13. Favored Bc decay modes to search for a Majorana neutrino

    NASA Astrophysics Data System (ADS)

    Mandal, Sanjoy; Sinha, Nita

    2016-08-01

    Recently, the LHCb collaboration reported the observation of the decay mode Bc-→B¯s 0π- with the largest exclusive branching fraction amongst the known decay modes of all the B mesons. Here we propose a search for a few lepton-number violating (Δ L =2 ) decay modes of Bc which can only be induced by Majorana neutrinos. Distinguishing between Dirac and Majorana nature of neutrinos is an outstanding problem and hence, all possible searches for Majorana neutrinos need to be carried out. Since the lepton number violating modes are expected to be rare, when using meson decay modes for these searches one expects CKM favored modes to be the preferred ones; Bc→Bs is one such transition. With a resonance enhancement of the Majorana neutrino mediating the Bc-→B¯s 0ℓ1-ℓ2-π+ modes one can hope to observe these rare modes, or, even their nonobservation can be used to obtain tight constraints on the mixing angles of the heavy Majorana singlet with the light flavour neutrinos from upper limits of the branching fractions. Using these modes we obtain exclusion curves for the mixing angles which are tighter or compatible with results from earlier studies. However, we find that the relatively suppressed mode Bc-→J /ψ ℓ1- ℓ2-π+ can provide even tighter constraints on |Ve N|2, |Vμ N|2, |Ve NVμ N|, and in a larger range of the heavy neutrino mass. Further, exclusion regions for |Ve NVτ N|, |Vμ NVτ N| can also be obtained for masses larger than those accessible in tau decays. Upper limits on B (Bc-→π+ℓ1- ℓ2-) can also result in stringent exclusion curves for all the mixing elements, including that for |Vτ N|2 in a mass range where it is unconstrained thus far.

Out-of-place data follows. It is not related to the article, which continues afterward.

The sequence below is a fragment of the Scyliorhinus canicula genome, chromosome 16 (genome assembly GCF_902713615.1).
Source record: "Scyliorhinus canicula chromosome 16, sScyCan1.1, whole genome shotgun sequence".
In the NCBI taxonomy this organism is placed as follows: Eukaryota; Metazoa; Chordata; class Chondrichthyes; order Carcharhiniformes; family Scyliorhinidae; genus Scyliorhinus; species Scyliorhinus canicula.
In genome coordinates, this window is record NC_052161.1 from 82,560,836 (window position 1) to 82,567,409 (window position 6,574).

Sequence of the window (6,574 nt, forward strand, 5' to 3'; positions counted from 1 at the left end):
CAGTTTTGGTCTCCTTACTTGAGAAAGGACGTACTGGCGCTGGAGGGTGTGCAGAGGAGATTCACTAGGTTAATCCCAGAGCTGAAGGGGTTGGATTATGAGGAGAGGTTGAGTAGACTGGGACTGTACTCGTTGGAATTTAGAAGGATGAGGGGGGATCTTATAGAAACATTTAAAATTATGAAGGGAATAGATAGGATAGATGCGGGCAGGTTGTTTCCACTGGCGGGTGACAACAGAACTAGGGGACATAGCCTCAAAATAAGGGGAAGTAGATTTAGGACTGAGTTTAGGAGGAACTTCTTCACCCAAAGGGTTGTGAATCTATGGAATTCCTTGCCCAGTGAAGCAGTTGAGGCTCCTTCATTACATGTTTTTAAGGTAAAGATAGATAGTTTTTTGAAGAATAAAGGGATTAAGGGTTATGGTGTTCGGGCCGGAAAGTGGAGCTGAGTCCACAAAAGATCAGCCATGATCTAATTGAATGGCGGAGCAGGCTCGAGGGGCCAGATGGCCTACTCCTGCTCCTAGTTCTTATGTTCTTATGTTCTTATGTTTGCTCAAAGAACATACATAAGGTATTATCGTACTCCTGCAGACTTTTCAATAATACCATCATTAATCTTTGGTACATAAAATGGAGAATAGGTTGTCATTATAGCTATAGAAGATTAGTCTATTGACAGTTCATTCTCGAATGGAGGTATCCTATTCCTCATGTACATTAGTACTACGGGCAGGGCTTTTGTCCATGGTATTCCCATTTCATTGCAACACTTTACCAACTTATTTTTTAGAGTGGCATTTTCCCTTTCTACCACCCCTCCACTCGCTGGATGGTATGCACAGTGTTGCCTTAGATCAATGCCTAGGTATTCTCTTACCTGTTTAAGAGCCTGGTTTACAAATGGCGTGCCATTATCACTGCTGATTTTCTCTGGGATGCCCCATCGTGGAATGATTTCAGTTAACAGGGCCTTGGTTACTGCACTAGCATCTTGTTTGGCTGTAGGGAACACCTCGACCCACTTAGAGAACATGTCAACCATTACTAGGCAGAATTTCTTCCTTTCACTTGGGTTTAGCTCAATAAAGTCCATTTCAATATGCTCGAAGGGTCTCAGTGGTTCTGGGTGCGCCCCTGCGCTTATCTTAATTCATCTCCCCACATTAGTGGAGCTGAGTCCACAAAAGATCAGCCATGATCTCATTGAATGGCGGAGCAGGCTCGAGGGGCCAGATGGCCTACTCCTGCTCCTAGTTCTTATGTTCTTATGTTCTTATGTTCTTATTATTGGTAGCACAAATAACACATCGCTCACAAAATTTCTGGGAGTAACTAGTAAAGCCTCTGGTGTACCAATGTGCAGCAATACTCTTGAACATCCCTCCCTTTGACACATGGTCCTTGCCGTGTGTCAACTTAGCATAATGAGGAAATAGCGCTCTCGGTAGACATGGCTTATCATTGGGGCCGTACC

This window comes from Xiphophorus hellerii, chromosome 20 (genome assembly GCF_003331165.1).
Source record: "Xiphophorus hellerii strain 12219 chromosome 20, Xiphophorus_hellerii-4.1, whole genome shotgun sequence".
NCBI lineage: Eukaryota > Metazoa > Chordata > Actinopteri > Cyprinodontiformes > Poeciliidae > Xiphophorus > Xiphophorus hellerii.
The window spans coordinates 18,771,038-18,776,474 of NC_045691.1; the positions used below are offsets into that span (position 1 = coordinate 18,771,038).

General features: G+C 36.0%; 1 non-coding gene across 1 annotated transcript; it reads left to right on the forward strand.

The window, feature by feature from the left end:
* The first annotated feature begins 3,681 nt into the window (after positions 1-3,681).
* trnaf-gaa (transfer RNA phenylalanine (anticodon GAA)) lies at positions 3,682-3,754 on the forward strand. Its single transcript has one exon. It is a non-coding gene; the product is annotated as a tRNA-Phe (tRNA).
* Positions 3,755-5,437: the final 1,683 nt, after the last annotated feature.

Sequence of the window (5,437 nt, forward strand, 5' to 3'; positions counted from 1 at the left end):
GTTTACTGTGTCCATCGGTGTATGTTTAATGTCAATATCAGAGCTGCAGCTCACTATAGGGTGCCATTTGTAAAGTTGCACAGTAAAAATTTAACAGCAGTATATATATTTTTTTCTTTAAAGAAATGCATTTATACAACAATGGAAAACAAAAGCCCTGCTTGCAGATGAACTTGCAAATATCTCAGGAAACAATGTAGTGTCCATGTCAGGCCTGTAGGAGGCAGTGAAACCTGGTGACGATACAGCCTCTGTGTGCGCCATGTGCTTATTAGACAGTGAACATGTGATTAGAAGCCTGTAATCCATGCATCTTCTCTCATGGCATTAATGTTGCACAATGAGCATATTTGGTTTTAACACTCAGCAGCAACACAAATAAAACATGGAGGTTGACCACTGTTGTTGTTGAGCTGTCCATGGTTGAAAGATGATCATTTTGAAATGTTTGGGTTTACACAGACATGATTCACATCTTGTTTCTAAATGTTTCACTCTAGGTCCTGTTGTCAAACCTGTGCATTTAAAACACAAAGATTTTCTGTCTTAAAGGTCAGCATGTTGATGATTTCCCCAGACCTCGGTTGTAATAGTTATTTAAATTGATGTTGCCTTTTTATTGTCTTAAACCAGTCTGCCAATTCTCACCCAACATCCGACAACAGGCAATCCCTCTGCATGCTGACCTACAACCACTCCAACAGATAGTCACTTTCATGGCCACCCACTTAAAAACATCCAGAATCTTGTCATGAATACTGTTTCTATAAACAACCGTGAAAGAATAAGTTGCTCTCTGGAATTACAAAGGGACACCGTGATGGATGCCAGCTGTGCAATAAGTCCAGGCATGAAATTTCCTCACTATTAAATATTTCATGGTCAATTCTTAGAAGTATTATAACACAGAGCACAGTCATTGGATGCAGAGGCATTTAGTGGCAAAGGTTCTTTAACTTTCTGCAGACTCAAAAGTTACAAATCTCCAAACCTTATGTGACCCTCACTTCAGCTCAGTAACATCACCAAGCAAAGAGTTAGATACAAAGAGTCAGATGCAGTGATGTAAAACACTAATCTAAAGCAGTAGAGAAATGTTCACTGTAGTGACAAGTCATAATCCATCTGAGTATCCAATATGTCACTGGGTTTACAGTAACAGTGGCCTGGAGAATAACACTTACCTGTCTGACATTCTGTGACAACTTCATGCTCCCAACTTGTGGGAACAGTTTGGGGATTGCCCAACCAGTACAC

14. No synergy needed: ecological constraints favor the evolution of eusociality.

    PubMed

    Avila, Piret; Fromhage, Lutz

    2015-07-01

    In eusocial species, some individuals sacrifice their own reproduction for the benefit of others. It has been argued that the evolution of sterile helpers in eusocial insects requires synergistic efficiency gains through cooperation that are uncommon in cooperatively breeding vertebrates and that this precludes a universal ecological explanation of social systems with alloparental care. In contrast, using a model that incorporates realistic ecological mechanisms of population regulation, we show here that constraints on independent breeding (through nest-site limitation and dispersal mortality) eliminate any need for synergistic efficiency gains: sterile helpers may evolve even if they are relatively inefficient at rearing siblings, reducing their colony's per-capita productivity. Our approach connects research fields by using hypotheses developed for cooperative breeding to explain the evolution of eusociality. The results suggest that these hypotheses may apply more generally than previously thought.

  15. Optimal-Foraging Predator Favors Commensalistic Batesian Mimicry

    PubMed Central

    Honma, Atsushi; Takakura, Koh-ichi; Nishida, Takayoshi

    2008-01-01